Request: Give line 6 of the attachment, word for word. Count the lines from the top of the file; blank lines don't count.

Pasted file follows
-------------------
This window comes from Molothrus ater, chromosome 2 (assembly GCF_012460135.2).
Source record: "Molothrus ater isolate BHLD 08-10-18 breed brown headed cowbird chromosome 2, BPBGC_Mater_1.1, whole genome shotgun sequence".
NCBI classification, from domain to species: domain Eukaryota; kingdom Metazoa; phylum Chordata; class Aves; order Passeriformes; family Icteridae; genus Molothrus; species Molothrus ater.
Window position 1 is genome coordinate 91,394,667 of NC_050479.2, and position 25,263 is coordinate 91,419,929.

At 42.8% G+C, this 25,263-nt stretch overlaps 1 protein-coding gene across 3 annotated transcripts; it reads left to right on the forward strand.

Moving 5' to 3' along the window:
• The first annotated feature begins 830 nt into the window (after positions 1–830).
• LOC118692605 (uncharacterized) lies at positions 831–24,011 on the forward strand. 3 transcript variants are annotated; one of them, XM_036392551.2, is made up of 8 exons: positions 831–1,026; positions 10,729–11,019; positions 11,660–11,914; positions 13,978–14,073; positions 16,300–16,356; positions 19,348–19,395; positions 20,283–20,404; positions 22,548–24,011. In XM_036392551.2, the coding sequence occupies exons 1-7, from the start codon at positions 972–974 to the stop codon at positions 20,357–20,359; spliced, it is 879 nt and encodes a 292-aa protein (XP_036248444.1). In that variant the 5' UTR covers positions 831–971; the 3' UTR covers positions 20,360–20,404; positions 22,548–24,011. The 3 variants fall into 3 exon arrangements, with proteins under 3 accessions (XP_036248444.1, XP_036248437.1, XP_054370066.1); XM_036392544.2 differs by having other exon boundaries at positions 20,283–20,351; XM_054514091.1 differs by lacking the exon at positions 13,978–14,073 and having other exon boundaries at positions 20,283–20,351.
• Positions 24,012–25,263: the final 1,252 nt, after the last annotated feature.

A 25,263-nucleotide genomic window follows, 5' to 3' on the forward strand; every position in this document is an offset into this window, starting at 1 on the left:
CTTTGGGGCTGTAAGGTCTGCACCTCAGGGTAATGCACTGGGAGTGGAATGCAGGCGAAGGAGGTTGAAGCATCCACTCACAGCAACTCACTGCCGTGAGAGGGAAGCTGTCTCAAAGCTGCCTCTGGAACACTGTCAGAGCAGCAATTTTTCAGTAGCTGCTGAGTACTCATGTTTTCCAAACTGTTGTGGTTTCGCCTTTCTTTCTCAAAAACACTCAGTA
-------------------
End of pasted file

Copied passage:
Moving 5' to 3' along the window: